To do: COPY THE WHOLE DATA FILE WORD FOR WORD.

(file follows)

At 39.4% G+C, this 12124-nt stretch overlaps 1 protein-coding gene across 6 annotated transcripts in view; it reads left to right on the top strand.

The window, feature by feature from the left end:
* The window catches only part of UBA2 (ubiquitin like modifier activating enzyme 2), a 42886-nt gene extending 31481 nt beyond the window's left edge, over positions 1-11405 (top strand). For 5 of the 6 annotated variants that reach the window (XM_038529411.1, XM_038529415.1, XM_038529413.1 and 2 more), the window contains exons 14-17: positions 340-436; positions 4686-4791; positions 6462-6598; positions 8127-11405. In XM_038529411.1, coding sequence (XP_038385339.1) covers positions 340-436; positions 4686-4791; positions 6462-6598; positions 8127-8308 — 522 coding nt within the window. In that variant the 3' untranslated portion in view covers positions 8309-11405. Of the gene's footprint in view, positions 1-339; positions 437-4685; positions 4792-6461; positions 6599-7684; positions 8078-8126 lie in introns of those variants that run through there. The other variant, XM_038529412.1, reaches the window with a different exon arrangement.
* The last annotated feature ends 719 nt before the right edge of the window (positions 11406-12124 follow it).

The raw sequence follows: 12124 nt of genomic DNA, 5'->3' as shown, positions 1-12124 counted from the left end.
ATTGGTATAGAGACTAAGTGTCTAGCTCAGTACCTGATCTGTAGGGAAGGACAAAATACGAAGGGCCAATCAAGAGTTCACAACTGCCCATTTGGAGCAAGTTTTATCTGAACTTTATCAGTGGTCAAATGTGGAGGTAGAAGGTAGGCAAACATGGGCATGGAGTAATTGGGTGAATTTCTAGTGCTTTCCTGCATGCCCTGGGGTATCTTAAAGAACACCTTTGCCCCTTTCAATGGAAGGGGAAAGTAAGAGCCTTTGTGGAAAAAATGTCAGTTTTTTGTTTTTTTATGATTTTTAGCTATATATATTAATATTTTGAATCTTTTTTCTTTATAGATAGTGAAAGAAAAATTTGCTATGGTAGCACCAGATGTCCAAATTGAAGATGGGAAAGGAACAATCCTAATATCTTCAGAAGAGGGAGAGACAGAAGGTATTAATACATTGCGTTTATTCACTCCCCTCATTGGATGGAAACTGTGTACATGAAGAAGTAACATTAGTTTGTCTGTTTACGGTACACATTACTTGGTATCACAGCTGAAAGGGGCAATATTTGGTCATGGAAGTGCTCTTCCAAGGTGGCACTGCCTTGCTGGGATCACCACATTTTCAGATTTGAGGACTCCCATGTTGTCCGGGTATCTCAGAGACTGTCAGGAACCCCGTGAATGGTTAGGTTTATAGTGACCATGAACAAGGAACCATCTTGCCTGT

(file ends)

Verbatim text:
At 39.4% G+C, this 12124-nt stretch overlaps 1 protein-coding gene across 6 annotated transcripts in view; it reads left to right on the top strand.

The window, feature by feature from the left end:
* The window catches only part of UBA2 (ubiquitin like modifier activating enzyme 2), a 42886-nt gene extending 31481 nt beyond the window's left edge, over positions 1-11405 (top strand). For 5 of the 6 annotated variants that reach the window (XM_038529411.1, XM_038529415.1, XM_038529413.1 and 2 more), the window contains exons 14-17: positions 340-436; positions 4686-4791; positions 6462-6598; positions 8127-11405. In XM_038529411.1, coding sequence (XP_038385339.1) covers positions 340-436; positions 4686-4791; positions 6462-6598; positions 8127-8308 — 522 coding nt within the window. In that variant the 3' untranslated portion in view covers positions 8309-11405. Of the gene's footprint in view, positions 1-339; positions 437-4685; positions 4792-6461; positions 6599-7684; positions 8078-8126 lie in introns of those variants that run through there. The other variant, XM_038529412.1, reaches the window with a different exon arrangement.
* The last annotated feature ends 719 nt before the right edge of the window (positions 11406-12124 follow it).

The raw sequence follows: 12124 nt of genomic DNA, 5'->3' as shown, positions 1-12124 counted from the left end.
ATTGGTATAGAGACTAAGTGTCTAGCTCAGTACCTGATCTGTAGGGAAGGACAAAATACGAAGGGCCAATCAAGAGTTCACAACTGCCCATTTGGAGCAAGTTTTATCTGAACTTTATCAGTGGTCAAATGTGGAGGTAGAAGGTAGGCAAACATGGGCATGGAGTAATTGGGTGAATTTCTAGTGCTTTCCTGCATGCCCTGGGGTATCTTAAAGAACACCTTTGCCCCTTTCAATGGAAGGGGAAAGTAAGAGCCTTTGTGGAAAAAATGTCAGTTTTTTGTTTTTTTATGATTTTTAGCTATATATATTAATATTTTGAATCTTTTTTCTTTATAGATAGTGAAAGAAAAATTTGCTATGGTAGCACCAGATGTCCAAATTGAAGATGGGAAAGGAACAATCCTAATATCTTCAGAAGAGGGAGAGACAGAAGGTATTAATACATTGCGTTTATTCACTCCCCTCATTGGATGGAAACTGTGTACATGAAGAAGTAACATTAGTTTGTCTGTTTACGGTACACATTACTTGGTATCACAGCTGAAAGGGGCAATATTTGGTCATGGAAGTGCTCTTCCAAGGTGGCACTGCCTTGCTGGGATCACCACATTTTCAGATTTGAGGACTCCCATGTTGTCCGGGTATCTCAGAGACTGTCAGGAACCCCGTGAATGGTTAGGTTTATAGTGACCATGAACAAGGAACCATCTTGCCTGT